How Tourists Are Seriously Harming Hawaii

Over-tourism in Hawaii is negatively impacting the state's delicate ecosystem.

By Iqra Butt | Published


When many people think of a getaway they think of a destination such as Hawaii, with pristine beaches, lush rainforests, and unique cultural festivities. Hawaii’s tourism industry generates millions of dollars and helps run the state’s economy. Unfortunately, new research from scientists warns that too much tourism is negatively impacting the island. 

It is well known that any tourist destination will play a crucial role in its economy. It creates jobs for locals and generates revenue. In Hawaii, tourism-related revenue is then used to support public services such as fund education, healthcare, and infrastructure. 

Tourists are drawn to Hawaii’s beaches, crystal-clear waters, and breathtaking landscapes. All these areas offer a lot of activities, such as surfing, snorkeling, hiking, or camping. However, as the number of visitors to Hawaii continues to rise, the negative impacts of tourism on the islands have become more apparent. 

Specifically, one of the most renowned destinations in Hawaii, Molokini Island, is suffering from devastating effects of over-tourism. The island is only 18 acres large and is home to an array of marine life. According to USA Today, Molokini Island is a leading snorkeling and diving destination.

One large issue is overcrowding. USA Today notes that over 40,000 people visited the island in 2019 before the Covid Pandemic, of which many people noted that the island felt crowded. With crowding comes concern for pollution and its environmental impact.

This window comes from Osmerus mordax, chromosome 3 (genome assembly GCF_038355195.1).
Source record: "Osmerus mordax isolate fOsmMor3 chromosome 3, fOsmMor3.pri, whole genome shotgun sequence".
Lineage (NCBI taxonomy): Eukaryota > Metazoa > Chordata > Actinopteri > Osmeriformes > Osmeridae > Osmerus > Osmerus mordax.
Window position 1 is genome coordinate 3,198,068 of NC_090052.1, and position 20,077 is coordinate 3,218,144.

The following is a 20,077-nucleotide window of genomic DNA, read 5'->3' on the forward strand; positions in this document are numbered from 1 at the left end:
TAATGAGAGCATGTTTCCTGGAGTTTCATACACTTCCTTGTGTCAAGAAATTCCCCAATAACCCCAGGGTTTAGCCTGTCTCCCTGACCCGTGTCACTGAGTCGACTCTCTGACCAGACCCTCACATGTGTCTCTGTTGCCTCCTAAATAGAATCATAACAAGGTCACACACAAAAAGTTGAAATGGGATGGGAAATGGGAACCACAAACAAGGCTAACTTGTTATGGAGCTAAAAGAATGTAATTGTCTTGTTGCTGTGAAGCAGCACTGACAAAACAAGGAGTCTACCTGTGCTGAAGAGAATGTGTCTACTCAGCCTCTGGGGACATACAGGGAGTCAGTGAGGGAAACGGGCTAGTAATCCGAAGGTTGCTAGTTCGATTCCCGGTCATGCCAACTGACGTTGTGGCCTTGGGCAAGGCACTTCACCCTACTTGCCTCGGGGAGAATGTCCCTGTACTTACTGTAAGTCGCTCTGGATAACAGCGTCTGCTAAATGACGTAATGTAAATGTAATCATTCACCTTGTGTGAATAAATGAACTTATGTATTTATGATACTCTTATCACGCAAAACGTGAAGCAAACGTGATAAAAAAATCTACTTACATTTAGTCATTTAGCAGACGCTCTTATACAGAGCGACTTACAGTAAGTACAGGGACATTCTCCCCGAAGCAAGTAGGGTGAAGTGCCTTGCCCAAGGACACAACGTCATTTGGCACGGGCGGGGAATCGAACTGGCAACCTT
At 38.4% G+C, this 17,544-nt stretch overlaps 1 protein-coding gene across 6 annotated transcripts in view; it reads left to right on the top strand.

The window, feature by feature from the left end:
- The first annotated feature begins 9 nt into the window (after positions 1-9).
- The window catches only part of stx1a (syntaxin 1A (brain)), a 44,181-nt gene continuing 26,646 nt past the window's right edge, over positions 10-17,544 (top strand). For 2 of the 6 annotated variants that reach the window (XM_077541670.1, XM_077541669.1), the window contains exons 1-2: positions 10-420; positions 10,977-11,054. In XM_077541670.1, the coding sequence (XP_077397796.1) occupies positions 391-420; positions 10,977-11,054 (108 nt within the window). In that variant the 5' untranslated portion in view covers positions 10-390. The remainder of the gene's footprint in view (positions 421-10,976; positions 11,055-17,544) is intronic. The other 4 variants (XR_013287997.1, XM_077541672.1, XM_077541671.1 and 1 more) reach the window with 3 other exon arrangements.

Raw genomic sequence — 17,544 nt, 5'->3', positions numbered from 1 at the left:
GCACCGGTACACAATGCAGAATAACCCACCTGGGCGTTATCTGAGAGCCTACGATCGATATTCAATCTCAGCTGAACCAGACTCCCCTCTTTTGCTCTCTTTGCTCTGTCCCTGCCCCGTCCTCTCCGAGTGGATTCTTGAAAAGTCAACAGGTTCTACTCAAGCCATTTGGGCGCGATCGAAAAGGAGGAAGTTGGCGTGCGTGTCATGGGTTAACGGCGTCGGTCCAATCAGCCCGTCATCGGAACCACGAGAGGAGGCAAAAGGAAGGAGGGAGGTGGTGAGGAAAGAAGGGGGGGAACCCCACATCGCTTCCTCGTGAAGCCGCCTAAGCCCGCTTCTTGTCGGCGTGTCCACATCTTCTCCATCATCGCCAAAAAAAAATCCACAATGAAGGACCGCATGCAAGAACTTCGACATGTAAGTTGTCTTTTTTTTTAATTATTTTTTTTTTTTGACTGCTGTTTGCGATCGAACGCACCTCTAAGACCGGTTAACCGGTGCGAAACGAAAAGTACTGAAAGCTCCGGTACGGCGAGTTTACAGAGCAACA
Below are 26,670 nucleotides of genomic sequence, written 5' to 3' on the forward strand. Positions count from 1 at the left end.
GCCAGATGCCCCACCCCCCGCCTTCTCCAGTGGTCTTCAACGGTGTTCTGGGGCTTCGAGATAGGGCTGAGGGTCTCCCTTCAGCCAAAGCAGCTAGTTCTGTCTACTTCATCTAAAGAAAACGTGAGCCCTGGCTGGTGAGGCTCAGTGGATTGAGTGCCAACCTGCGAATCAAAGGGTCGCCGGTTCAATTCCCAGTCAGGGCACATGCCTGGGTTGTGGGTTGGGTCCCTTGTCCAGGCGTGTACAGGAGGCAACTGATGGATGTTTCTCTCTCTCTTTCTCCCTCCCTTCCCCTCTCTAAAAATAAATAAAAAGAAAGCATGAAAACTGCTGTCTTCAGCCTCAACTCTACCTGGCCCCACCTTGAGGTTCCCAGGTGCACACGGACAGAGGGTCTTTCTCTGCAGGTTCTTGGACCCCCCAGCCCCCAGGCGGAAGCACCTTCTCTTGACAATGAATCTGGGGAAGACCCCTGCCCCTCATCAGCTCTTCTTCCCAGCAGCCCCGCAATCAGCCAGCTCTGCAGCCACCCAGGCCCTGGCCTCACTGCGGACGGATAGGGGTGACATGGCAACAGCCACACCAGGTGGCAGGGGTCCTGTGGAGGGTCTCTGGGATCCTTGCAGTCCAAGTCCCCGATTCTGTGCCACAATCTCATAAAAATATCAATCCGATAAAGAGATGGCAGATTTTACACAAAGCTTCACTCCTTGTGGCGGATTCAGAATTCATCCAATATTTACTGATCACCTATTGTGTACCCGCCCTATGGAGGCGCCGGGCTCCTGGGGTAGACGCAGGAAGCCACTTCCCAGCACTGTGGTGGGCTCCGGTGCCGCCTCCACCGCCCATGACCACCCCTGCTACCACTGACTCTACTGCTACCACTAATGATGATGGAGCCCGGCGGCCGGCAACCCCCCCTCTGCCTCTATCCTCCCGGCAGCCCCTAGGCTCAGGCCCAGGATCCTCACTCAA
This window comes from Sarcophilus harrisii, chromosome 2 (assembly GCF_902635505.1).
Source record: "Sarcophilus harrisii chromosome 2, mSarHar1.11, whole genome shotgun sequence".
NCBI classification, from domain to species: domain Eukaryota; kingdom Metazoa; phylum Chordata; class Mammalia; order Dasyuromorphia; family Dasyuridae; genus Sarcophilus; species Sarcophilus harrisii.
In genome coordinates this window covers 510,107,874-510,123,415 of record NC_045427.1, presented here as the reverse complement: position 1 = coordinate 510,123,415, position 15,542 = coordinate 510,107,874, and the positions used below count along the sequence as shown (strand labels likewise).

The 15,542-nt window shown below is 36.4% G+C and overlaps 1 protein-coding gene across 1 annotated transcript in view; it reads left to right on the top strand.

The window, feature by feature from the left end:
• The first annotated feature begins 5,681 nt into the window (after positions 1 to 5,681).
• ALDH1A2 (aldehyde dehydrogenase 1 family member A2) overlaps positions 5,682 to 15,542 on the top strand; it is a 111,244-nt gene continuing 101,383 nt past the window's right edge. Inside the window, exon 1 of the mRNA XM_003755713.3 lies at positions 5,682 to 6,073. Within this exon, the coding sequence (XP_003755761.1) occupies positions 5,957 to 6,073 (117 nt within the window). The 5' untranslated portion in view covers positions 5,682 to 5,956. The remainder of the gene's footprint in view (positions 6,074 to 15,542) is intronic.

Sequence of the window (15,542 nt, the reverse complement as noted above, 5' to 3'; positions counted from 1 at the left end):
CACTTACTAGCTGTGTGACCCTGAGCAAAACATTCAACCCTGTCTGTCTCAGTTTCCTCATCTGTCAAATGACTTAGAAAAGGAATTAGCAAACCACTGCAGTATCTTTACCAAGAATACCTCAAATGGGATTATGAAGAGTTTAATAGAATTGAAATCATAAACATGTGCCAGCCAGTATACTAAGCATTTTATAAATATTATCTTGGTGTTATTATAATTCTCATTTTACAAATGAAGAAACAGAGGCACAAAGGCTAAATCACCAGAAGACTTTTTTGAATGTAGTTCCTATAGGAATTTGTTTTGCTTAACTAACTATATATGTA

According to Hawaii’s website, Molokini Island is home to nearly 250 different marine species. While tourism is returning back to pre-pandemic levels now, there was a unique impact on the ecosystem from covid-related travel restrictions. New research published in the PLOS ONE Journal has shown the effect that this period of time has on these fish species. 

The paper analyzes the effect of human presence on the ecosystem. The studies were conducted in 2020 and 2021, during which covid related travel restrictions mitigated tourism. Their findings saw that previous displaced fish species were now returning to Molokini Island.

The study notes that the displacement of the fish is concerning because it taxes the food chain and the entire marine ecosystem. Kevin Weng, one of the authors of the study from William & Mary’s Virginia Institute of Marine Science, urges improvements in “how tourism is configured in Hawaii” to help reduce the impact humans have on these ecosystems. 

However, the effects of overcrowding are not just limited to marine life. Overcrowding has also pushed out native populations from their own lands, according to the International Relations Review. Cultural commodification and the reduction of local traditions are also concerns, as Hawaii’s unique culture and traditions become increasingly commercialized. 

It’s no shock that tourism has had a significant impact on Hawaii’s environment. The increased human impact due to overcrowding and over tourism has led to the destruction of natural habitats and ecosystems, so if you’re planning a getaway to Hawaii soon, be aware of this. It was only during the lull in tourism from covid that scientists were able to observe the effects and are now urging people to take note and change practices to conserve these marine ecosystems.